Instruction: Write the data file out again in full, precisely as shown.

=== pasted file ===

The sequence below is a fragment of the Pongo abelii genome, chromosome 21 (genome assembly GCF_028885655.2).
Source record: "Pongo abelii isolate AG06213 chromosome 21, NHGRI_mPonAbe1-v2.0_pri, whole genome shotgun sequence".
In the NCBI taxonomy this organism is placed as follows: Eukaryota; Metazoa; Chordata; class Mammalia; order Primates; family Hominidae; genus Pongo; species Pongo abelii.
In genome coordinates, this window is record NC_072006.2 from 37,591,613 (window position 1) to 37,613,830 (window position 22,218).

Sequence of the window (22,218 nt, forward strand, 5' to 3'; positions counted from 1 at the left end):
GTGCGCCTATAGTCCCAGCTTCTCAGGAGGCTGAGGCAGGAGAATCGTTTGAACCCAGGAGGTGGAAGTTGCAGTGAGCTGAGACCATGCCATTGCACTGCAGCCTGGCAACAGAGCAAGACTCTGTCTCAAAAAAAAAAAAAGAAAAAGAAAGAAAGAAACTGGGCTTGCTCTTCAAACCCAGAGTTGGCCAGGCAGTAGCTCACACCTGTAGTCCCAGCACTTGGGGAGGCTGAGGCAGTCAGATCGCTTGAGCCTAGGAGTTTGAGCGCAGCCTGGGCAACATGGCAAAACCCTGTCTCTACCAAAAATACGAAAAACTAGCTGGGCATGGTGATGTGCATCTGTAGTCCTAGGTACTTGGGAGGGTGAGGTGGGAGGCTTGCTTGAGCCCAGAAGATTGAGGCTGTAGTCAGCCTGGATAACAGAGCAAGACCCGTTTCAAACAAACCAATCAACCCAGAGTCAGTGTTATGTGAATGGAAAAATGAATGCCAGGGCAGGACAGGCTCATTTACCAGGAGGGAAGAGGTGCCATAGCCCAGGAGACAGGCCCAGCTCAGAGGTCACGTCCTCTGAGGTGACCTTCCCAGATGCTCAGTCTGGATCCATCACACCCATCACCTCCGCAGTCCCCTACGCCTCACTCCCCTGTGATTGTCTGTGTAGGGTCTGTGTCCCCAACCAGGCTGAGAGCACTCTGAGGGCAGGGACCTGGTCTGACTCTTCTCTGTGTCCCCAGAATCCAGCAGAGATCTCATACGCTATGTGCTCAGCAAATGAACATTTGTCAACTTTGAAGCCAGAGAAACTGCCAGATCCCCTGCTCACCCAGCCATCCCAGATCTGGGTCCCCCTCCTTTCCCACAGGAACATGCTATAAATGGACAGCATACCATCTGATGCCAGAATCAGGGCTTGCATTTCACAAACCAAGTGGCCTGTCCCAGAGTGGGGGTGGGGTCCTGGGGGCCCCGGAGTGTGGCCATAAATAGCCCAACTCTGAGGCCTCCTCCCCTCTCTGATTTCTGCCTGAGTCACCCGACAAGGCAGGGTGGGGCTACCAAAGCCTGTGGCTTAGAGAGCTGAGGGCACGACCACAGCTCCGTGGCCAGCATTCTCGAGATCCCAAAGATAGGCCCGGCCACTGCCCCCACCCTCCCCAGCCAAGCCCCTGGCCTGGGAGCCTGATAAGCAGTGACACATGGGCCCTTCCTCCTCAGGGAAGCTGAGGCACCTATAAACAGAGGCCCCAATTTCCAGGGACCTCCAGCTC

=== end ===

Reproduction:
The sequence below is a fragment of the Pongo abelii genome, chromosome 21 (genome assembly GCF_028885655.2).
Source record: "Pongo abelii isolate AG06213 chromosome 21, NHGRI_mPonAbe1-v2.0_pri, whole genome shotgun sequence".
In the NCBI taxonomy this organism is placed as follows: Eukaryota; Metazoa; Chordata; class Mammalia; order Primates; family Hominidae; genus Pongo; species Pongo abelii.
In genome coordinates, this window is record NC_072006.2 from 37,591,613 (window position 1) to 37,613,830 (window position 22,218).

Sequence of the window (22,218 nt, forward strand, 5' to 3'; positions counted from 1 at the left end):
GTGCGCCTATAGTCCCAGCTTCTCAGGAGGCTGAGGCAGGAGAATCGTTTGAACCCAGGAGGTGGAAGTTGCAGTGAGCTGAGACCATGCCATTGCACTGCAGCCTGGCAACAGAGCAAGACTCTGTCTCAAAAAAAAAAAAAGAAAAAGAAAGAAAGAAACTGGGCTTGCTCTTCAAACCCAGAGTTGGCCAGGCAGTAGCTCACACCTGTAGTCCCAGCACTTGGGGAGGCTGAGGCAGTCAGATCGCTTGAGCCTAGGAGTTTGAGCGCAGCCTGGGCAACATGGCAAAACCCTGTCTCTACCAAAAATACGAAAAACTAGCTGGGCATGGTGATGTGCATCTGTAGTCCTAGGTACTTGGGAGGGTGAGGTGGGAGGCTTGCTTGAGCCCAGAAGATTGAGGCTGTAGTCAGCCTGGATAACAGAGCAAGACCCGTTTCAAACAAACCAATCAACCCAGAGTCAGTGTTATGTGAATGGAAAAATGAATGCCAGGGCAGGACAGGCTCATTTACCAGGAGGGAAGAGGTGCCATAGCCCAGGAGACAGGCCCAGCTCAGAGGTCACGTCCTCTGAGGTGACCTTCCCAGATGCTCAGTCTGGATCCATCACACCCATCACCTCCGCAGTCCCCTACGCCTCACTCCCCTGTGATTGTCTGTGTAGGGTCTGTGTCCCCAACCAGGCTGAGAGCACTCTGAGGGCAGGGACCTGGTCTGACTCTTCTCTGTGTCCCCAGAATCCAGCAGAGATCTCATACGCTATGTGCTCAGCAAATGAACATTTGTCAACTTTGAAGCCAGAGAAACTGCCAGATCCCCTGCTCACCCAGCCATCCCAGATCTGGGTCCCCCTCCTTTCCCACAGGAACATGCTATAAATGGACAGCATACCATCTGATGCCAGAATCAGGGCTTGCATTTCACAAACCAAGTGGCCTGTCCCAGAGTGGGGGTGGGGTCCTGGGGGCCCCGGAGTGTGGCCATAAATAGCCCAACTCTGAGGCCTCCTCCCCTCTCTGATTTCTGCCTGAGTCACCCGACAAGGCAGGGTGGGGCTACCAAAGCCTGTGGCTTAGAGAGCTGAGGGCACGACCACAGCTCCGTGGCCAGCATTCTCGAGATCCCAAAGATAGGCCCGGCCACTGCCCCCACCCTCCCCAGCCAAGCCCCTGGCCTGGGAGCCTGATAAGCAGTGACACATGGGCCCTTCCTCCTCAGGGAAGCTGAGGCACCTATAAACAGAGGCCCCAATTTCCAGGGACCTCCAGCTC